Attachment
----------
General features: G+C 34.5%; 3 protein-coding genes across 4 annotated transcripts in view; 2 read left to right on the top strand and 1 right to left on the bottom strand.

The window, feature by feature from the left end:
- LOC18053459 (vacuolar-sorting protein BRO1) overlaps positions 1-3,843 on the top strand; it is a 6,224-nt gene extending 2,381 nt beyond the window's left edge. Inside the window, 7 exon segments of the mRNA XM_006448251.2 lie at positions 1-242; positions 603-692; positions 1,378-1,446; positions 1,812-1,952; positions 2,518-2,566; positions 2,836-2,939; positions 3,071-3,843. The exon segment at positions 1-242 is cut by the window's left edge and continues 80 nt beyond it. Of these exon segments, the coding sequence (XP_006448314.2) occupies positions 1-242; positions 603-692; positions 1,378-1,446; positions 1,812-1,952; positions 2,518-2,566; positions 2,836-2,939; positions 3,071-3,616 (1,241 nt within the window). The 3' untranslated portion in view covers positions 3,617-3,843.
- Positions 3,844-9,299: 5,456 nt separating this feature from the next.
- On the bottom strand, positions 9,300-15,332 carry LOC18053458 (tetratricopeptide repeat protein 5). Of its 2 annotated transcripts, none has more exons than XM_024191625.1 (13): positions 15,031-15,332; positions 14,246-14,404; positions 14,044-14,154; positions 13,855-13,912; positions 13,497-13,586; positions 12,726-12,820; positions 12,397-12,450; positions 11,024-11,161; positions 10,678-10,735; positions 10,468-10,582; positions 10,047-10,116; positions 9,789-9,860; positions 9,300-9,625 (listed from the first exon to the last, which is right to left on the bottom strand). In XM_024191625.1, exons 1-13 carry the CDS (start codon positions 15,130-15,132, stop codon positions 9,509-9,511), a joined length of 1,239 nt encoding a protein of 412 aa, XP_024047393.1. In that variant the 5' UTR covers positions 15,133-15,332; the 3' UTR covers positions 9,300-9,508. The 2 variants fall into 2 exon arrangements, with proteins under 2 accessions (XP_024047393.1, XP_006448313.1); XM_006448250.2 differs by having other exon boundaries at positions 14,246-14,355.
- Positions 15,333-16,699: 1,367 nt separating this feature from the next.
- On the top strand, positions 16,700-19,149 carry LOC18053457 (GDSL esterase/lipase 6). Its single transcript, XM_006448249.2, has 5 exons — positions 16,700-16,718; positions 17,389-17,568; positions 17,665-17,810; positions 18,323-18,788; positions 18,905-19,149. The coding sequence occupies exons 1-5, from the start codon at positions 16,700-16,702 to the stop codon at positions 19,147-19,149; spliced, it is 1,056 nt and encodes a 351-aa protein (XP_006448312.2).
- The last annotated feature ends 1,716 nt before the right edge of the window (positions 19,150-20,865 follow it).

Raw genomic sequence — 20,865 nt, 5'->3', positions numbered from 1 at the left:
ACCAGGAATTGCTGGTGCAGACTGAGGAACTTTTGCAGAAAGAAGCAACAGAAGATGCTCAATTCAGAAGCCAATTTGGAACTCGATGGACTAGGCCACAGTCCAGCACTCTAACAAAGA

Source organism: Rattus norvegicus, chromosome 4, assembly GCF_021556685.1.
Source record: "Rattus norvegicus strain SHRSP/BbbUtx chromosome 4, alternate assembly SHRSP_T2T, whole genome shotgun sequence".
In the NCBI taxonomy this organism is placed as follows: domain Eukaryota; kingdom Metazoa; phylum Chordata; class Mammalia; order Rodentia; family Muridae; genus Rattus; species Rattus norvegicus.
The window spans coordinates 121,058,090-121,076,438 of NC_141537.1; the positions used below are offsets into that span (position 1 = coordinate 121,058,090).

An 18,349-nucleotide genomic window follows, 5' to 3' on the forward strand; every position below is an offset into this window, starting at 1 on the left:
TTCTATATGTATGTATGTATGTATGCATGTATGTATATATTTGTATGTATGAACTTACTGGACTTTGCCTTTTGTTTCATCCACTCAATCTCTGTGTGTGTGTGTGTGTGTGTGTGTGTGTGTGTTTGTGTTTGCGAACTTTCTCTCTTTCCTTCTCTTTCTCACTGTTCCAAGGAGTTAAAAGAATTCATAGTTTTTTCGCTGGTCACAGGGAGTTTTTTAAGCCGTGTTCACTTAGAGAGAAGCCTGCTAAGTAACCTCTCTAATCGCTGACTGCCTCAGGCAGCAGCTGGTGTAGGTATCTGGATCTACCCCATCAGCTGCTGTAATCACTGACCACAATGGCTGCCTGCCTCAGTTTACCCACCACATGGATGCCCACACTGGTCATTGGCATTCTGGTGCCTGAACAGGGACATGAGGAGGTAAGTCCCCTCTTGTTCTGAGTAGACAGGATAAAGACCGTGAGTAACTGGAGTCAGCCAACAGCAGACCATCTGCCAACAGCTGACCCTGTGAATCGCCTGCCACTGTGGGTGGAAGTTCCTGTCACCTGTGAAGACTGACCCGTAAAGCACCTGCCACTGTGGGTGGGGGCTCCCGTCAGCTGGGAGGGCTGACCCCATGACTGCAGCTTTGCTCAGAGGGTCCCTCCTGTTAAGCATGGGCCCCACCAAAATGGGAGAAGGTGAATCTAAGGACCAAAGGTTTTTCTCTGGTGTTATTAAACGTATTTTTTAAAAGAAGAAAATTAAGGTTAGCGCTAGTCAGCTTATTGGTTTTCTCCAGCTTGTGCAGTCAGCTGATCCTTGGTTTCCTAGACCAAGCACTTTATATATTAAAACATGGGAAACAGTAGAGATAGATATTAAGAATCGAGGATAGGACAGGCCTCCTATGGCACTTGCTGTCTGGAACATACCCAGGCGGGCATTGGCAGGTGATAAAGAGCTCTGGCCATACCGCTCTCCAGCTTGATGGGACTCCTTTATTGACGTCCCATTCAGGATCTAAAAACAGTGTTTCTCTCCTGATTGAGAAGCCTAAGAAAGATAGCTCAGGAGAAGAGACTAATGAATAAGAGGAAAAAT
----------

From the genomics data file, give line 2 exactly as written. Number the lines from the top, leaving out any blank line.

The window, feature by feature from the left end: